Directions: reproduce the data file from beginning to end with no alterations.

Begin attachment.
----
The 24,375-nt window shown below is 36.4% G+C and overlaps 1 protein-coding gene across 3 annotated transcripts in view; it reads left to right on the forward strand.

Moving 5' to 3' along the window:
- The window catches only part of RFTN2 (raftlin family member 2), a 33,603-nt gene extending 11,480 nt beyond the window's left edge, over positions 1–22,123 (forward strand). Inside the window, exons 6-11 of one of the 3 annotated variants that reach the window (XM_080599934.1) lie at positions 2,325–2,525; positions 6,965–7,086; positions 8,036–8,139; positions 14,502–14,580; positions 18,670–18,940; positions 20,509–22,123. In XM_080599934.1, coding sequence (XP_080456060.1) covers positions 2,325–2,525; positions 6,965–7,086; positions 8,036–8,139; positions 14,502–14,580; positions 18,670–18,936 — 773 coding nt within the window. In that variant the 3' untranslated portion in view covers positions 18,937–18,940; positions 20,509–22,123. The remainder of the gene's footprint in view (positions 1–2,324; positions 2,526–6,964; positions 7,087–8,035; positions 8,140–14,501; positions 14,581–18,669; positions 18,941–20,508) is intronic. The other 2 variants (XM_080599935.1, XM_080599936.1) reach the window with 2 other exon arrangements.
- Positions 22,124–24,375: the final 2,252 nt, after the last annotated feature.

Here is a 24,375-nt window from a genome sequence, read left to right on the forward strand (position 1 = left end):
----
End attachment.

The 24,375-nt window shown below is 36.4% G+C and overlaps 1 protein-coding gene across 3 annotated transcripts in view; it reads left to right on the forward strand.

Moving 5' to 3' along the window:
- The window catches only part of RFTN2 (raftlin family member 2), a 33,603-nt gene extending 11,480 nt beyond the window's left edge, over positions 1–22,123 (forward strand). Inside the window, exons 6-11 of one of the 3 annotated variants that reach the window (XM_080599934.1) lie at positions 2,325–2,525; positions 6,965–7,086; positions 8,036–8,139; positions 14,502–14,580; positions 18,670–18,940; positions 20,509–22,123. In XM_080599934.1, coding sequence (XP_080456060.1) covers positions 2,325–2,525; positions 6,965–7,086; positions 8,036–8,139; positions 14,502–14,580; positions 18,670–18,936 — 773 coding nt within the window. In that variant the 3' untranslated portion in view covers positions 18,937–18,940; positions 20,509–22,123. The remainder of the gene's footprint in view (positions 1–2,324; positions 2,526–6,964; positions 7,087–8,035; positions 8,140–14,501; positions 14,581–18,669; positions 18,941–20,508) is intronic. The other 2 variants (XM_080599935.1, XM_080599936.1) reach the window with 2 other exon arrangements.
- Positions 22,124–24,375: the final 2,252 nt, after the last annotated feature.

Here is a 24,375-nt window from a genome sequence, read left to right on the forward strand (position 1 = left end):